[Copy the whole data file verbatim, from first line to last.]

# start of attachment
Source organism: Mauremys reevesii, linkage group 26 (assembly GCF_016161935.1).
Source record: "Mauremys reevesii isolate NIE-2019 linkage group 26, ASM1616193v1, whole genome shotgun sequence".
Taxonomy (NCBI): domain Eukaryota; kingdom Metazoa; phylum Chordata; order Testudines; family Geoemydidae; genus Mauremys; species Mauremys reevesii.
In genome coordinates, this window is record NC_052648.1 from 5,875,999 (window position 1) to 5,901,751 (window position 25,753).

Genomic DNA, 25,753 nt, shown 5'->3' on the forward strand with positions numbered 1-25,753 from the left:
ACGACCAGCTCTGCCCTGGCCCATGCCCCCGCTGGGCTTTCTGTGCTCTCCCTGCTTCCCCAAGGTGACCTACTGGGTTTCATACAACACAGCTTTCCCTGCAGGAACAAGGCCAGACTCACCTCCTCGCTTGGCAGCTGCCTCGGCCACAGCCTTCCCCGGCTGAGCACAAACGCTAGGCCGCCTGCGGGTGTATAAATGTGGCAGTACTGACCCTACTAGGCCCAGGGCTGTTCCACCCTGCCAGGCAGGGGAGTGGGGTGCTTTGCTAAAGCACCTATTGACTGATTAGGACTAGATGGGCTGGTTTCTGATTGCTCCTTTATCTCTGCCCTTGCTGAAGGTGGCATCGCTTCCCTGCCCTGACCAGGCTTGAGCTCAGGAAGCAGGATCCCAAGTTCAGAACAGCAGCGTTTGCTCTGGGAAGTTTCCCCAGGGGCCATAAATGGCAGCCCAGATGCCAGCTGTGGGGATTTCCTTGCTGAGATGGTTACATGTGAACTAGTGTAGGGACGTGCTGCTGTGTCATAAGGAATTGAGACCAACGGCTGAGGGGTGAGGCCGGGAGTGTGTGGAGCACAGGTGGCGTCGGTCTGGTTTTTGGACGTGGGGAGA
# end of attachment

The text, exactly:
Source organism: Mauremys reevesii, linkage group 26 (assembly GCF_016161935.1).
Source record: "Mauremys reevesii isolate NIE-2019 linkage group 26, ASM1616193v1, whole genome shotgun sequence".
Taxonomy (NCBI): domain Eukaryota; kingdom Metazoa; phylum Chordata; order Testudines; family Geoemydidae; genus Mauremys; species Mauremys reevesii.
In genome coordinates, this window is record NC_052648.1 from 5,875,999 (window position 1) to 5,901,751 (window position 25,753).

Genomic DNA, 25,753 nt, shown 5'->3' on the forward strand with positions numbered 1-25,753 from the left:
ACGACCAGCTCTGCCCTGGCCCATGCCCCCGCTGGGCTTTCTGTGCTCTCCCTGCTTCCCCAAGGTGACCTACTGGGTTTCATACAACACAGCTTTCCCTGCAGGAACAAGGCCAGACTCACCTCCTCGCTTGGCAGCTGCCTCGGCCACAGCCTTCCCCGGCTGAGCACAAACGCTAGGCCGCCTGCGGGTGTATAAATGTGGCAGTACTGACCCTACTAGGCCCAGGGCTGTTCCACCCTGCCAGGCAGGGGAGTGGGGTGCTTTGCTAAAGCACCTATTGACTGATTAGGACTAGATGGGCTGGTTTCTGATTGCTCCTTTATCTCTGCCCTTGCTGAAGGTGGCATCGCTTCCCTGCCCTGACCAGGCTTGAGCTCAGGAAGCAGGATCCCAAGTTCAGAACAGCAGCGTTTGCTCTGGGAAGTTTCCCCAGGGGCCATAAATGGCAGCCCAGATGCCAGCTGTGGGGATTTCCTTGCTGAGATGGTTACATGTGAACTAGTGTAGGGACGTGCTGCTGTGTCATAAGGAATTGAGACCAACGGCTGAGGGGTGAGGCCGGGAGTGTGTGGAGCACAGGTGGCGTCGGTCTGGTTTTTGGACGTGGGGAGA